Theatre, History, Politics

  • Donald G. Watson

Abstract

Shakespeare’s history plays have been attracting more and more of their fair share of scholarly attention in recent years, but less often than comedies and tragedies are the histories discussed critically from a theatrical perspective. Enlightening studies of their dramaturgical strengths and weaknesses do, of course, exist, but consideration of their technical achievement is far outweighed by examinations of their topical politics, theological issues, world pictures, and ideas of kingship — all most carefully placed against the historical background of Elizabethan England in the 1590s. We can know them as embodiments of Renaissance ideas of political morality, as mirrors of Elizabethan policy, as essays upon the relationship of family and state, as meditations upon the king’s two bodies, as rituals of the ethic of order, as warnings against rebellion, as dramatic treatises about the Tudor myth, as inquiries into the concept of divine providence, as formal developments of the chronicle and morality play, as explorations of the historian’s art. We can know their sources and analyze the playwright’s manipulation of events and personages, memorize genealogical charts, and map out the battles. And we can do much more to know the history plays as plays.

Keywords

Rubber Social Stratification Trench Volatility Alan 

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Notes

  1. 1.
    This point has often been made, particularly in response to the adaptation of the methods of New Criticism to the drama. See, for example, John Russell Brown’s “Theatre Research and the Criticism of Shakespeare and His Contemporaries,” Shakespeare Quarterly, 13 (1962), reprinted in his Shakespeare’s Plays in Performance (Baltimore: Penguin, 1969 [1966]), 237–52.Google Scholar
  2. 2.
    A number of interesting discussions of the role of the Shakespearean director would take us further into the question but away from our plays. But see Richard David’s brief comments on the director as cook in his Shakespeare in the Theatre (Cambridge: Cambridge University Press, 1978), 13–16, and John Russell Brown’s Free Shakespeare (London: Metheun, 1974).Google Scholar
  3. 3.
    So David Daniell remarks, near the conclusion of a long review: “Having watched these three plays several times, I am not aware of the ‘Tudor myth’ at all, nor of any Providential process ….” See “Opening up the text: Shakespeare’s Henry VI plays in performance,” in Drama and Society, ed. James Redmond. Themes in Drama, I (Cambridge: Cambridge University Press, 1979), 274.Google Scholar
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    The treatise was The Discoverie of a gaping gulf whereinto England is like to be swallowed by another French mariage, if the Lord forbid not the banes by letting her majestie see the sin and punishment thereof. Sinfield comments on the Stubbs case, and a fuller analysis of The Gaping Gulf is in Wallace T. MacCaffrey’s Queen Elizabeth and the Making of Policy, 1572–1588 (Princeton: Princeton University Press, 1981), 255–62.Google Scholar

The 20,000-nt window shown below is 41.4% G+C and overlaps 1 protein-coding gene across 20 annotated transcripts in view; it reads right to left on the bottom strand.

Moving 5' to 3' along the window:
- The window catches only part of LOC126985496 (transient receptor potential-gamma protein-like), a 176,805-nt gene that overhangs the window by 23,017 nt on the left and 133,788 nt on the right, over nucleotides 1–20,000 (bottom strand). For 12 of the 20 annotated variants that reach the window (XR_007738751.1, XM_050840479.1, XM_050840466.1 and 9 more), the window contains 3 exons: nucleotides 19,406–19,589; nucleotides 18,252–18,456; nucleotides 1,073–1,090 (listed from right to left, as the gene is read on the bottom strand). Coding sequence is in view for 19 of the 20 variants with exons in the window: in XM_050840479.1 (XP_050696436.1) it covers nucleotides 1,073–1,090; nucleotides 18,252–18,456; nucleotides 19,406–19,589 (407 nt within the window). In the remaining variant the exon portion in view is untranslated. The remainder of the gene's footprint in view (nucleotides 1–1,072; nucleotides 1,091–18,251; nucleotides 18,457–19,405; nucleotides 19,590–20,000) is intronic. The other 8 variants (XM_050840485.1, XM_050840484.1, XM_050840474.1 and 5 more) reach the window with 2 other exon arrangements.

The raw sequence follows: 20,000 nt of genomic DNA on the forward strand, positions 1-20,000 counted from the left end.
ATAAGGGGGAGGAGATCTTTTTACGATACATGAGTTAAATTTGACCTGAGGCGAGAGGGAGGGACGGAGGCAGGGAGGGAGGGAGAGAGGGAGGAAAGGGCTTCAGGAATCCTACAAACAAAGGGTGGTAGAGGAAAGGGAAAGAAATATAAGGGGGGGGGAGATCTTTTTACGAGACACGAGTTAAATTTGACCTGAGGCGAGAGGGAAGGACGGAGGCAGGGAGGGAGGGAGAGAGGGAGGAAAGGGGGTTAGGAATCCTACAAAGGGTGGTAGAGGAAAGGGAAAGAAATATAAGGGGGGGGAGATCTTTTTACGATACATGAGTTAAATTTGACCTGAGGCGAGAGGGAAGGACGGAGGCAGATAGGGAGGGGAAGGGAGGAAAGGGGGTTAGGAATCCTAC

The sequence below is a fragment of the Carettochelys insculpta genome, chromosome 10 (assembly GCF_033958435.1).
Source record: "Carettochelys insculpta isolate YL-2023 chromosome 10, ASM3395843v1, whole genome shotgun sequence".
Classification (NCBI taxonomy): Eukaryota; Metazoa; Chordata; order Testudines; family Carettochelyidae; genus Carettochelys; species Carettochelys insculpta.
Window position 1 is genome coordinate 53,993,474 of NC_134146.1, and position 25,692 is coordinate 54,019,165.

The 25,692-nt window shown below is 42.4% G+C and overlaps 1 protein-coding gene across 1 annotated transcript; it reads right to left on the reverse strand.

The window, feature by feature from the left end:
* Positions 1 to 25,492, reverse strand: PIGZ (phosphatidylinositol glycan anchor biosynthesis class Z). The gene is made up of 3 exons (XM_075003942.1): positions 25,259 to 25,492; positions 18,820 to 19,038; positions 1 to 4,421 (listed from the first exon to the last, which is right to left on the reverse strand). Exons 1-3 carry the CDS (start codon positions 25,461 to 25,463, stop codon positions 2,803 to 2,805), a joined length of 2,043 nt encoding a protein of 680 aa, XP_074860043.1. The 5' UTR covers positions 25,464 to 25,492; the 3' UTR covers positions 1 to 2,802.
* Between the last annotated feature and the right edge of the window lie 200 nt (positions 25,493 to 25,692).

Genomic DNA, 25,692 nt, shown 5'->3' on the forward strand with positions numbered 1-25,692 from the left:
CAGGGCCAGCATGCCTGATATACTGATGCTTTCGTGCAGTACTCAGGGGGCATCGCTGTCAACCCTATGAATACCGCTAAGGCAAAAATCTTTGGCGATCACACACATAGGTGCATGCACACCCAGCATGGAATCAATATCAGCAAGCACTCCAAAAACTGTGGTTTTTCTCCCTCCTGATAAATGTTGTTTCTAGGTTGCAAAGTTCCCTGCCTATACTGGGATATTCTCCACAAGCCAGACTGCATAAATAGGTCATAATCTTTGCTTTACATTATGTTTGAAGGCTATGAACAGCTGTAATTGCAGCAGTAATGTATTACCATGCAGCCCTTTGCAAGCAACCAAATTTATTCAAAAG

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    Sidney, Miscellaneous Prose, ed. Katherine Duncan-Jones and Jan van Dorsten (Oxford: Clarendon Press, 1973), 33. For comment upon Stubbs and Sidney, see Sinfield, “Power and Ideology,” 259–60, 274–5.Google Scholar
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    This incident remains somewhat obscure, alluded to briefly by M. C. Bradbrook in The Rise of the Common Player (Cambridge, Mass.: Harvard University Press, 1964), 255 and 313 n. 6. See also D. Cressy, “Binding the Nation: the Bonds of Association, 1584 and 1696,” in Tudor Rule and Revolution, ed. D. J. Ruth and J. W. McKenna (Cambridge: Cambridge University Press, 1982), 217–26. Christopher Haigh writes that “Its conception and organization show an astonishing lack of confidence in the mechanisms of government and in the breadth of support which the regime enjoyed” and concludes that “The realities of the Elizabethan polity had been laid bare.” In his “Introduction” to The Reign of Elizabeth I, 17.Google Scholar
  26. 38.
    “All the conventions of a highly formalized court asserted the unique and lofty authority of the monarch and the submissive role of the subject. Yet these conventions barely served to veil the unceasing and often bitter struggle between royal and conciliar wills,” writes Wallace T. MacCaffrey. “Place and Patronage in Elizabethan Politics,” in Elizabethan Government and Society, ed. S. T. Bindoff, Joel Hurstfield, and C. H. Williams (London: Athlone Press, 1961), 97.Google Scholar